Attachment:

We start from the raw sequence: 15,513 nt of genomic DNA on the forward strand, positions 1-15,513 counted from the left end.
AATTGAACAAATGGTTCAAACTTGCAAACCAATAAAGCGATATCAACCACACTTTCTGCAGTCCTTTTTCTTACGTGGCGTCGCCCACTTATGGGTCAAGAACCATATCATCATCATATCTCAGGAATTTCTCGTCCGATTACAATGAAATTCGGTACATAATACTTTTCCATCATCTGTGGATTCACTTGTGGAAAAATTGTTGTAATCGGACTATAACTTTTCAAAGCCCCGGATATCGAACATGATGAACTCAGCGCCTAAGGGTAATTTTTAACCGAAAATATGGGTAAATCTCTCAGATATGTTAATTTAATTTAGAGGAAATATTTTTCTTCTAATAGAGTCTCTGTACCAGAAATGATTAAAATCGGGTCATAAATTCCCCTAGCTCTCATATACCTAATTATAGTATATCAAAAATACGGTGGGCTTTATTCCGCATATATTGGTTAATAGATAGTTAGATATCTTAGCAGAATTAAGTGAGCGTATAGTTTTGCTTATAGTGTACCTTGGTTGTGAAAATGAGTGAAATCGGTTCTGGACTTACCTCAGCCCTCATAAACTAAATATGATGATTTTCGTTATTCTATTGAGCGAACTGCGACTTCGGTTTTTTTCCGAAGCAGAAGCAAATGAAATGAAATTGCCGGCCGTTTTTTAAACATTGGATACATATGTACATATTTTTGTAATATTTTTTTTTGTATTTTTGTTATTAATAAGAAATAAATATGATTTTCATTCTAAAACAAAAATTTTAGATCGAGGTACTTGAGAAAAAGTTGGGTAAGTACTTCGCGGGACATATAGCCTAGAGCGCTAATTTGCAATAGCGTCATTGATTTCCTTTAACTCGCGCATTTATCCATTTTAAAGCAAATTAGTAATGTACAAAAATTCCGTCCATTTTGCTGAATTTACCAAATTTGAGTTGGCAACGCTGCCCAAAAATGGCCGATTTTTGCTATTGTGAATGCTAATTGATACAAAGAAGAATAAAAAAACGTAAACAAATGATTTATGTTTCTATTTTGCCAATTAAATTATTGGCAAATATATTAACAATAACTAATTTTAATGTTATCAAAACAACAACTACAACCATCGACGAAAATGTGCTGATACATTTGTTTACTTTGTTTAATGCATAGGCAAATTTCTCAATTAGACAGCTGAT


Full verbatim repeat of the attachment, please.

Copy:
We start from the raw sequence: 15,513 nt of genomic DNA on the forward strand, positions 1-15,513 counted from the left end.
AATTGAACAAATGGTTCAAACTTGCAAACCAATAAAGCGATATCAACCACACTTTCTGCAGTCCTTTTTCTTACGTGGCGTCGCCCACTTATGGGTCAAGAACCATATCATCATCATATCTCAGGAATTTCTCGTCCGATTACAATGAAATTCGGTACATAATACTTTTCCATCATCTGTGGATTCACTTGTGGAAAAATTGTTGTAATCGGACTATAACTTTTCAAAGCCCCGGATATCGAACATGATGAACTCAGCGCCTAAGGGTAATTTTTAACCGAAAATATGGGTAAATCTCTCAGATATGTTAATTTAATTTAGAGGAAATATTTTTCTTCTAATAGAGTCTCTGTACCAGAAATGATTAAAATCGGGTCATAAATTCCCCTAGCTCTCATATACCTAATTATAGTATATCAAAAATACGGTGGGCTTTATTCCGCATATATTGGTTAATAGATAGTTAGATATCTTAGCAGAATTAAGTGAGCGTATAGTTTTGCTTATAGTGTACCTTGGTTGTGAAAATGAGTGAAATCGGTTCTGGACTTACCTCAGCCCTCATAAACTAAATATGATGATTTTCGTTATTCTATTGAGCGAACTGCGACTTCGGTTTTTTTCCGAAGCAGAAGCAAATGAAATGAAATTGCCGGCCGTTTTTTAAACATTGGATACATATGTACATATTTTTGTAATATTTTTTTTTGTATTTTTGTTATTAATAAGAAATAAATATGATTTTCATTCTAAAACAAAAATTTTAGATCGAGGTACTTGAGAAAAAGTTGGGTAAGTACTTCGCGGGACATATAGCCTAGAGCGCTAATTTGCAATAGCGTCATTGATTTCCTTTAACTCGCGCATTTATCCATTTTAAAGCAAATTAGTAATGTACAAAAATTCCGTCCATTTTGCTGAATTTACCAAATTTGAGTTGGCAACGCTGCCCAAAAATGGCCGATTTTTGCTATTGTGAATGCTAATTGATACAAAGAAGAATAAAAAAACGTAAACAAATGATTTATGTTTCTATTTTGCCAATTAAATTATTGGCAAATATATTAACAATAACTAATTTTAATGTTATCAAAACAACAACTACAACCATCGACGAAAATGTGCTGATACATTTGTTTACTTTGTTTAATGCATAGGCAAATTTCTCAATTAGACAGCTGAT